Sara Stevenson, the librarian of O. Henry Middle School in Austin, Texas, is on a roll.
Two days ago, she had a letter printed in the New York Times refuting its editorial about the need for “carrots and sticks” in dealing with teachers and principals.
Today she has a letter in the Wall Street Journal, taking issue with computer scientist David Gelernter’s claim that children learn best online. Gelernter, by the way, was the chief computer scientist for the for-profit online charter corporation K12 (founded by Michael Milken, current CEO Ron Packard of Goldman Sachs and McKinsey, and former Secretary of Education Bill Bennett).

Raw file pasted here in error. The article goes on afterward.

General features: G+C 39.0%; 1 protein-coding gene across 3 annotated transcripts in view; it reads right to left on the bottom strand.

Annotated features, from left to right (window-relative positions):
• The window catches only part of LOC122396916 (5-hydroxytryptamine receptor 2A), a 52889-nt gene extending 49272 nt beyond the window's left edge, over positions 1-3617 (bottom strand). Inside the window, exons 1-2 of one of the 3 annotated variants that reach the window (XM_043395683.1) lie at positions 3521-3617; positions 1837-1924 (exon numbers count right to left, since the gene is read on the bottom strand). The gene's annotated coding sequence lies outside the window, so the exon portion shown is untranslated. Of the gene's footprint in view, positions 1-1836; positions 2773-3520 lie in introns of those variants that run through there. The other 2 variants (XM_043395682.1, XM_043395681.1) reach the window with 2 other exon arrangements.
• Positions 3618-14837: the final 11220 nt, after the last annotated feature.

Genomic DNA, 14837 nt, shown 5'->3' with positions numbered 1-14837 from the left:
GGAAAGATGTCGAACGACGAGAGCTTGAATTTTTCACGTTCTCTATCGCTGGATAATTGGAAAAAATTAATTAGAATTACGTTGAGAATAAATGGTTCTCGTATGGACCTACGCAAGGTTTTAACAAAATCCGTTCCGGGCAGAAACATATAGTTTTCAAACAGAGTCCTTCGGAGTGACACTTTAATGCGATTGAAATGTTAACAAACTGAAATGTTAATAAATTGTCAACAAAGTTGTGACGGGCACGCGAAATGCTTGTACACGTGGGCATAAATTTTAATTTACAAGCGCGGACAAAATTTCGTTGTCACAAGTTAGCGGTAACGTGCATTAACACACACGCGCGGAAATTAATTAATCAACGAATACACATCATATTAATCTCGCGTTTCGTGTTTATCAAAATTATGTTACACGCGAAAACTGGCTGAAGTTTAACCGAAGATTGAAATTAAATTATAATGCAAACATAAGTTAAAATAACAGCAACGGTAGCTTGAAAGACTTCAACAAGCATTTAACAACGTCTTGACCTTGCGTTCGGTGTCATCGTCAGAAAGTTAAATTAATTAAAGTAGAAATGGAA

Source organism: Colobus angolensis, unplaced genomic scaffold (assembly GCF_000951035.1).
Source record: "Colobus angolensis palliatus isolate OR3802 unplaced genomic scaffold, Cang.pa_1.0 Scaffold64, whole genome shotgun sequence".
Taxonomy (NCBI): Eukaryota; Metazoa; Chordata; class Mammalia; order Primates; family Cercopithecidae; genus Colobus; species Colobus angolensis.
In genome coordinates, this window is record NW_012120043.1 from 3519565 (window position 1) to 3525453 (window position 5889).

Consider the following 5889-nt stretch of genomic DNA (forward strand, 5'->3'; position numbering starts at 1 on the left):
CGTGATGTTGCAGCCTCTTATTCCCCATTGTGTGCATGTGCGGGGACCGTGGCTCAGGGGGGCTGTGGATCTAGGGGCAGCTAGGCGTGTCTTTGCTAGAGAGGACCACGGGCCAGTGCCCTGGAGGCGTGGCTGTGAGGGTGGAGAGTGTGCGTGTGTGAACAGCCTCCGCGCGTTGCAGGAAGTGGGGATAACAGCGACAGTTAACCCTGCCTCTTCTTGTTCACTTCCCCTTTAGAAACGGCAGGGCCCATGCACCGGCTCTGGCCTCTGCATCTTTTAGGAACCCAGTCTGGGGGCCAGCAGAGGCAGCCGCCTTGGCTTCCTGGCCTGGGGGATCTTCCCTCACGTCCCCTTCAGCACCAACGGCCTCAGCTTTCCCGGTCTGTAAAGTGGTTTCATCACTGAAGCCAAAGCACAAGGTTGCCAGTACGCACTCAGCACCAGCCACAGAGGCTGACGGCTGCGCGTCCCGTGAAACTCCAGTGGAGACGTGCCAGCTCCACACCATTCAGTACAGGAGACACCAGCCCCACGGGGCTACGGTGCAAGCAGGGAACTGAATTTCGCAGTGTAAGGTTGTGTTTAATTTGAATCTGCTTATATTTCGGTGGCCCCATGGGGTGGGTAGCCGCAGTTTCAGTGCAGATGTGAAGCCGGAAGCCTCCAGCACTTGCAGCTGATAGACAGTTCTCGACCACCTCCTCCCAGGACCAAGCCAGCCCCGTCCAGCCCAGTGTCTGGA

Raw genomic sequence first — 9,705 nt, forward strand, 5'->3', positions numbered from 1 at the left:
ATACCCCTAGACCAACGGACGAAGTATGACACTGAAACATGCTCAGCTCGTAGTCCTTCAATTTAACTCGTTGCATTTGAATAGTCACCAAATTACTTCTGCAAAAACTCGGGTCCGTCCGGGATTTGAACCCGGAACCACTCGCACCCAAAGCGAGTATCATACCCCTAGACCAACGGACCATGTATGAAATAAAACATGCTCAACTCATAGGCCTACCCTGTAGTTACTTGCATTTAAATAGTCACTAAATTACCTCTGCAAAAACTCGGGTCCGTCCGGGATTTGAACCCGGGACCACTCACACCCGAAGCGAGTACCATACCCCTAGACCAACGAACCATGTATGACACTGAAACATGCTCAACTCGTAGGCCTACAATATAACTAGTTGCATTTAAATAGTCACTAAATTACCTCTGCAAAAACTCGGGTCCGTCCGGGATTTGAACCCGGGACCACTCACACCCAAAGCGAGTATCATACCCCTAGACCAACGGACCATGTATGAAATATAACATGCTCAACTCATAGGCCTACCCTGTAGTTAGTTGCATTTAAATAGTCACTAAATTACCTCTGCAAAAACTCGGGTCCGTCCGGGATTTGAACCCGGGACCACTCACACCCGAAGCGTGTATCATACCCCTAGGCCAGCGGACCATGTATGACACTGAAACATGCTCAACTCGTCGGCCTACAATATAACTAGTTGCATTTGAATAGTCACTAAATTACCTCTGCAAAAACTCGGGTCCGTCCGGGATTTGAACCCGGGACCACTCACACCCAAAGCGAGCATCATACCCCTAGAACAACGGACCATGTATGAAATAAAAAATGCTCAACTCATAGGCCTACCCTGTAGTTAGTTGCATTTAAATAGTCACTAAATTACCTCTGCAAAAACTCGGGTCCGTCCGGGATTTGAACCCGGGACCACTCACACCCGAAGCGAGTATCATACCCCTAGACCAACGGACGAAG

Sara Stevenson is a model activist for children and the education profession.
If every teacher, librarian, social worker and principal was equally active in telling the public what they do and why it matters and speaking out against bad ideas, we could turn the national education debate.